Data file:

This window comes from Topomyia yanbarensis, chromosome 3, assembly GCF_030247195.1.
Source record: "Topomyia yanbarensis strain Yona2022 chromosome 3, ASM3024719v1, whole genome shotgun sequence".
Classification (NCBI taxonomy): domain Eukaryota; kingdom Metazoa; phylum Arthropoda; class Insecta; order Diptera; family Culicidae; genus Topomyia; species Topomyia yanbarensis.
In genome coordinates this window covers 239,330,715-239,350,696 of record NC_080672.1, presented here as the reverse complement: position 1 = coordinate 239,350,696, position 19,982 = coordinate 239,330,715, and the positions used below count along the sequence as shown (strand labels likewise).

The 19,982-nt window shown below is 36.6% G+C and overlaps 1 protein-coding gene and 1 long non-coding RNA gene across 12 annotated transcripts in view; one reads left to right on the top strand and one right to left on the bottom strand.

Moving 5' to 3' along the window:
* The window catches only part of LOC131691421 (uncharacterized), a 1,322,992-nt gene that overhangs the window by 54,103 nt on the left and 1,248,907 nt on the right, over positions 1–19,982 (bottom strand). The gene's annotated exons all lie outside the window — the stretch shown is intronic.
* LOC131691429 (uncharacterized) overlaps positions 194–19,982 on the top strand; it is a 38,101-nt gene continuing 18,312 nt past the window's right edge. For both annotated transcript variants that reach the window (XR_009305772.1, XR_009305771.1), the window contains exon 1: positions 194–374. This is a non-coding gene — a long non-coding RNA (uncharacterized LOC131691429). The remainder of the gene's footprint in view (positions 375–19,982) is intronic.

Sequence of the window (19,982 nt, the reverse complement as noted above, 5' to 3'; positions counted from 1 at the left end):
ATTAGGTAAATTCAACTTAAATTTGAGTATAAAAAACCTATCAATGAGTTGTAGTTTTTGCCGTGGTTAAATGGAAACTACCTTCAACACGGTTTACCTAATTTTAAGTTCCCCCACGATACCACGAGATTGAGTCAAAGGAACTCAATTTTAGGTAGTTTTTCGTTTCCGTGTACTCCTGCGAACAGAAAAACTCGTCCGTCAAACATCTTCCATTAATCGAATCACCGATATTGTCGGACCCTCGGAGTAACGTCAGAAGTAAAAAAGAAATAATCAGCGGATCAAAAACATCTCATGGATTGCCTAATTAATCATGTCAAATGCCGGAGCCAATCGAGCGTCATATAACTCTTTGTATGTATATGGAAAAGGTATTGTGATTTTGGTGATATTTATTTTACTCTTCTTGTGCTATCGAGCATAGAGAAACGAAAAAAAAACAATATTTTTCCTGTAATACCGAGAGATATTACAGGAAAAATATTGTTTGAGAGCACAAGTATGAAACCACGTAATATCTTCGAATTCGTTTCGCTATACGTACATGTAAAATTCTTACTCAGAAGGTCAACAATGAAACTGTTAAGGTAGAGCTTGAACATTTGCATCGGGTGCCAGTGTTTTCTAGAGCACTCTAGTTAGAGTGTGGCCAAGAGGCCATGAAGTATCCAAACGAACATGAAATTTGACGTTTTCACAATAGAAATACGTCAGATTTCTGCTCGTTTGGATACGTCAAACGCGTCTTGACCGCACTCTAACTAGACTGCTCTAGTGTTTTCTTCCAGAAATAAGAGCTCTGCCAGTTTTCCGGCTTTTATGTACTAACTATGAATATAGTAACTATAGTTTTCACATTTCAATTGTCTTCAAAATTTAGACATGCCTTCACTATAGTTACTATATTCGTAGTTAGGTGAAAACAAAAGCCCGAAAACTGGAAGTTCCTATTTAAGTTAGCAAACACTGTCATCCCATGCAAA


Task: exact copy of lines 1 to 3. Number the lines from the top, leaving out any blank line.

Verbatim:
This window comes from Topomyia yanbarensis, chromosome 3, assembly GCF_030247195.1.
Source record: "Topomyia yanbarensis strain Yona2022 chromosome 3, ASM3024719v1, whole genome shotgun sequence".
Classification (NCBI taxonomy): domain Eukaryota; kingdom Metazoa; phylum Arthropoda; class Insecta; order Diptera; family Culicidae; genus Topomyia; species Topomyia yanbarensis.